Microsoft has just declined a UserVoice request that the upcoming .NET 4.5 should be made available for Windows XP and Server 2003. With 3,322 votes this was the second most popular request on Microsoft’s own feedback site, proving once again that actively providing any sort of feedback to Microsoft is generally a waste of time.
Why this request? The problem is that .NET 4.5 is an in-place upgrade for 4.0 that fixes a number of significant bugs in the older version. Once you install .NET 4.5 on your developer machine, you can still target .NET 4.0 – but what you’re actually running is an updated 4.0 subset of 4.5 rather than the .NET 4 that’s installed on your XP/2003 deployment machines. As discussed on the MSDN Forums, this means that you cannot test for errors that are specific to the older version. You’ll need to reserve an actual 4.0 machine for that. Even worse, both Visual Studio 2012 and Windows 8 will ship with .NET 4.5 – so if you need to target .NET 4 on XP/2003 you cannot use either product!
This is a very big deal for enterprise developers who must support .NET applications on XP/2003 machines for years to come. Microsoft’s own support for these operating systems extends to 2014/15, making this decision even more incomprehensible. Faced with the choice of either upgrading all their Windows XP/2003 installations or not upgrading to Visual Studio 2012 and/or Windows 8, what do you think most companies will do?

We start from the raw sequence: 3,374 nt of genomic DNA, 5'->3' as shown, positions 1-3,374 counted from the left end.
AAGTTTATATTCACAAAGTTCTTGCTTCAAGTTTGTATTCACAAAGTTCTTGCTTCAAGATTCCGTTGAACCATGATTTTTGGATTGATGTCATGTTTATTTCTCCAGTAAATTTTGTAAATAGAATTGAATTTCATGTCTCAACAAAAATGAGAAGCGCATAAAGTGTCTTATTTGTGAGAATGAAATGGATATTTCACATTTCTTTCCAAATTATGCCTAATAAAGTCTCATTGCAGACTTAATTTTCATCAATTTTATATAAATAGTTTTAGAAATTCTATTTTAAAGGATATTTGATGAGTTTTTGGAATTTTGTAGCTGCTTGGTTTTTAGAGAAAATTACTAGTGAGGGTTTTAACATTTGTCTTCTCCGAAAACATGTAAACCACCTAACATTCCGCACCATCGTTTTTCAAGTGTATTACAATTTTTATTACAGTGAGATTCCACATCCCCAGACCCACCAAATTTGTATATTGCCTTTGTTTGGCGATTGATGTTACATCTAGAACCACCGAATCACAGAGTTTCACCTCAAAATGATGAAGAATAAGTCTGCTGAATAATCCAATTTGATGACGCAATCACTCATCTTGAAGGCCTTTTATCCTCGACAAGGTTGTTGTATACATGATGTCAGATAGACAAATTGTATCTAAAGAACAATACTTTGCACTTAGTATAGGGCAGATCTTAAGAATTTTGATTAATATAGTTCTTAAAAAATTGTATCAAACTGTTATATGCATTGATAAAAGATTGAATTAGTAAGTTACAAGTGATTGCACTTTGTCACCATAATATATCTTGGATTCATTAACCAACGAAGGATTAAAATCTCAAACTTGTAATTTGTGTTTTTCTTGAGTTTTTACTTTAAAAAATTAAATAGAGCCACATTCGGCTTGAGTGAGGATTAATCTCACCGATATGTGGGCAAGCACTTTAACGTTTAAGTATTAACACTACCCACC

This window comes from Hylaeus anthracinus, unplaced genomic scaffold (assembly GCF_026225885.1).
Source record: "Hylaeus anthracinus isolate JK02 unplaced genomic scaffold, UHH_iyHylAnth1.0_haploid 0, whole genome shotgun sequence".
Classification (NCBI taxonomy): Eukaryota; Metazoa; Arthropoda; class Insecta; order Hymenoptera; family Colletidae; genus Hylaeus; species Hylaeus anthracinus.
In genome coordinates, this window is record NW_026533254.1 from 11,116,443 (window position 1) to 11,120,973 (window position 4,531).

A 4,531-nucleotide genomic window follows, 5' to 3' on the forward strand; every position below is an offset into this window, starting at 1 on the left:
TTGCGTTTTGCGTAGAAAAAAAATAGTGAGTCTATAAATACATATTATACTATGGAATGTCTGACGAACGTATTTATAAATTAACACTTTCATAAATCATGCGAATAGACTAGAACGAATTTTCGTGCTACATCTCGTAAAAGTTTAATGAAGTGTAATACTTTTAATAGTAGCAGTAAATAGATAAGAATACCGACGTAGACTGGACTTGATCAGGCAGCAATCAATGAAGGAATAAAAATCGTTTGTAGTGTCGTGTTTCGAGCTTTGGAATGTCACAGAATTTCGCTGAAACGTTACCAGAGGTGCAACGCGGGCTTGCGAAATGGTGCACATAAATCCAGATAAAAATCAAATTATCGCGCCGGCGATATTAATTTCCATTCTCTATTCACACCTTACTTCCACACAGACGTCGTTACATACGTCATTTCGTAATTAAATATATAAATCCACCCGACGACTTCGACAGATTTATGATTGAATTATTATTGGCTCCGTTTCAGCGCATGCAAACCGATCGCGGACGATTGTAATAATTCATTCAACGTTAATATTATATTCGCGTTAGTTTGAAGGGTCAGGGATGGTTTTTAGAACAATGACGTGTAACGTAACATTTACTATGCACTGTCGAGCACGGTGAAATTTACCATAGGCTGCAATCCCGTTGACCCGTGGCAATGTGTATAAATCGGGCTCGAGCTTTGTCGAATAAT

2013-05-14: The decision to make .NET 4.5 an in-place upgrade to 4.0 causes conflicts with Microsoft’s own tool chain. As Steve Johnson noted on Stack Overflow,
the underlying debug APIs changed significantly between 4.0 and 4.5, such that you cannot debug a .NET 4.0 dump with the .NET 4.5 You’ll need to manually copy over
SOS.dll from an actual .NET 4.0 machine! Michael Stum describes the error and remedy in greater detail.
2016-05-03: Microsoft has put up a comprehensive Introduction to .NET Framework Compatibility which explains the situation and gives advice on how to handle compatibility issues. At the time of this writing, new .NET 4.x releases continue to be installed as in-place updates.